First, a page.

Anyone contemplating growing fruit in containers has to consider the shape and design of the garden. Almost without exception, fruit grown in containers needs to be trained against a wall and this requires a framework of wires. It should be looked on as a permanent feature. The only exceptions are fruit trees grown on a roof garden as free-standing pyramids or strawberries grown in individual pots or strawberry planters.
What fruit to grow?
The possibilities differ whether you are gardening on a balcony, patio, roof garden or in a window box. If you want to grow fruit in a window box then you may have to content yourself with some Alpine strawberries in amongst the other herbs and vegetables.
If you want to grow fruit on a balcony or a patio, your choices will be governed by the aspect and the amount of room available, while a roof garden may attract the sun all day but may lack the warm walls necessary to succeed with the tender stoned fruits such as apricots, peaches or nectarines.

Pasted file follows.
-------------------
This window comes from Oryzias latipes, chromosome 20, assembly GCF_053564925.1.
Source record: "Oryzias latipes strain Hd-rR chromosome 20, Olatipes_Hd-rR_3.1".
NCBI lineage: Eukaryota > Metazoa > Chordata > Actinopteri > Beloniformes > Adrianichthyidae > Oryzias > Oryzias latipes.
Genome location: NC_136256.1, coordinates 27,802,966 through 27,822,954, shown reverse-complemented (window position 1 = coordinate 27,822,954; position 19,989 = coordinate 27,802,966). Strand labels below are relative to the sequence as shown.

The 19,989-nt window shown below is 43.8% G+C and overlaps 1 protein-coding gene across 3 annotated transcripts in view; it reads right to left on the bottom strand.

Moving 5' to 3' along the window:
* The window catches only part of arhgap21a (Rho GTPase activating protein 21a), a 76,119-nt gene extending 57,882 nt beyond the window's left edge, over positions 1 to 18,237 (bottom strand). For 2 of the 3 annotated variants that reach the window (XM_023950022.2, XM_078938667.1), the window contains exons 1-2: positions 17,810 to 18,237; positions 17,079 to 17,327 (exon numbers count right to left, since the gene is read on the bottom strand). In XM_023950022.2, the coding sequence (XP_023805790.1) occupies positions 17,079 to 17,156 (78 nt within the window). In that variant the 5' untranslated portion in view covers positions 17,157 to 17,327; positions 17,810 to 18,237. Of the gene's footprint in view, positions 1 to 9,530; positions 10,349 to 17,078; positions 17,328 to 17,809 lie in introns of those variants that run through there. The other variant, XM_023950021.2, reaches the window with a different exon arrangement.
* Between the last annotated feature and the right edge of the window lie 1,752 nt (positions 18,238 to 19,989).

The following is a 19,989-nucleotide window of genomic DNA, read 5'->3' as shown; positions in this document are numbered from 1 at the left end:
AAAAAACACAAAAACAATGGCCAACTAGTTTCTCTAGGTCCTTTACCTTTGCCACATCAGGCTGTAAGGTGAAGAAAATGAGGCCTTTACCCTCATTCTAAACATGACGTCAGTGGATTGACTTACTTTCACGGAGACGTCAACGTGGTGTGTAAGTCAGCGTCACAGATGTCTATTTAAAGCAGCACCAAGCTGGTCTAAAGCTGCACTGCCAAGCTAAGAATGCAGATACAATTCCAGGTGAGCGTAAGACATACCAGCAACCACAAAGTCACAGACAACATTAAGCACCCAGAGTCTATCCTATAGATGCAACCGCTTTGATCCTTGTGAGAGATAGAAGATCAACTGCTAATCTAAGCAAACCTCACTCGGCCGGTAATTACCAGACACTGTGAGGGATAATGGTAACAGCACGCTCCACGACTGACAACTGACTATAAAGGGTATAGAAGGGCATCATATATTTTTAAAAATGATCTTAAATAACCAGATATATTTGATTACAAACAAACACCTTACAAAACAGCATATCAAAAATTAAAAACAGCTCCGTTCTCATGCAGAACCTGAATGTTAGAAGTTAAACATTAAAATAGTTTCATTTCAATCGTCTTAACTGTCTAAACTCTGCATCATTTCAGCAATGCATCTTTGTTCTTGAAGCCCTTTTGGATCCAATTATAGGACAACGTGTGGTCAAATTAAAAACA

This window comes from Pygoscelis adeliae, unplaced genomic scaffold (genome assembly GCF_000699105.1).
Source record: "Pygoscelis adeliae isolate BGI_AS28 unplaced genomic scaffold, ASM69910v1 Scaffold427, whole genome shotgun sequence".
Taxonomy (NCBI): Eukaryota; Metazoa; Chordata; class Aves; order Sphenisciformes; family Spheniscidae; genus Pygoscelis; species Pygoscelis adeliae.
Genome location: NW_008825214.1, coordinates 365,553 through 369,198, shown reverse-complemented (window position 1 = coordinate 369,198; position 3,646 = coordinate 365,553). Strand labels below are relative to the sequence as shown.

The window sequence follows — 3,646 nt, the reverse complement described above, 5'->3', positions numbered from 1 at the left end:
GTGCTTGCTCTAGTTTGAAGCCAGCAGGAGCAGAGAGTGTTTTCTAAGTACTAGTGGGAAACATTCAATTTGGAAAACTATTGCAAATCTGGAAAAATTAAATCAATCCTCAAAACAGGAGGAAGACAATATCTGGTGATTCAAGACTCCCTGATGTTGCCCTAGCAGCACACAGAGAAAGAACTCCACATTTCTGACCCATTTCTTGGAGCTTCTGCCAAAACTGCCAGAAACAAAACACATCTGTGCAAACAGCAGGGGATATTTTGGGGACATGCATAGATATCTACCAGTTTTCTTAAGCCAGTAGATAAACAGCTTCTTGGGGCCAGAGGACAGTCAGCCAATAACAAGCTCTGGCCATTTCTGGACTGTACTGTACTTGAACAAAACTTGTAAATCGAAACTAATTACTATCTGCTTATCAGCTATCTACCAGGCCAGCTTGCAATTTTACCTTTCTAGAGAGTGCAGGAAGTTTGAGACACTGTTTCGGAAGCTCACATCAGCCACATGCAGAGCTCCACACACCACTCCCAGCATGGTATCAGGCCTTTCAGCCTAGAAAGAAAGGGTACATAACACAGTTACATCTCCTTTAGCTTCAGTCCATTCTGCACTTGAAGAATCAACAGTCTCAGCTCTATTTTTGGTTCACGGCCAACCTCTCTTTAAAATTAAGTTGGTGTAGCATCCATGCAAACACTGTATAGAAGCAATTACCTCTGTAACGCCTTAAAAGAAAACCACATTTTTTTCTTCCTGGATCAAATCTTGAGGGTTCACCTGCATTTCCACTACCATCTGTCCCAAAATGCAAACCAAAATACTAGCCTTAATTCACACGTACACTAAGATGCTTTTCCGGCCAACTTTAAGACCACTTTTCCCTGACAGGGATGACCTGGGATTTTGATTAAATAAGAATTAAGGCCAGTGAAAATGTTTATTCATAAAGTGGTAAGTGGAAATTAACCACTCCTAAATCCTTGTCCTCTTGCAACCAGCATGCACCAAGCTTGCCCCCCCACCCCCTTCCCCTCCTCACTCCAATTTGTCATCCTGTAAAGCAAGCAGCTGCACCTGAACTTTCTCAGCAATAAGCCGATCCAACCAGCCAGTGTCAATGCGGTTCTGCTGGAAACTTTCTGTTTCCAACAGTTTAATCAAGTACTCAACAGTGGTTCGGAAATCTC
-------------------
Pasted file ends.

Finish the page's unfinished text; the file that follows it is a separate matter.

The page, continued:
If you cannot offer a warm wall and your patio faces east or north then the options are more limited. Morello cherries that flourish on a north wall are one choice and a number of the hardier apples which resist late frosts may well fruit on walls with an easterly aspect although they are unlikely to yield as copiously as they would given a sunnier position.
Raspberries in a roof garden
Pears flower earlier than apples and are less resistant to late frosts so at the best they will need a south-easterly wall. A number of plums, particularly the favourite Victoria, will yield good fruit without too much sun if they can be sheltered in early spring from late frosts.
In colder areas some of the hybrids berries or currant bushes are more likely to succeed than stoned fruit, particularly blackcurrants or gooseberries, for they prefer some shade. However if you do try to grow fruit containers on a very shaded patio don’t persist if the tree or bush fails to flower and produce within three years.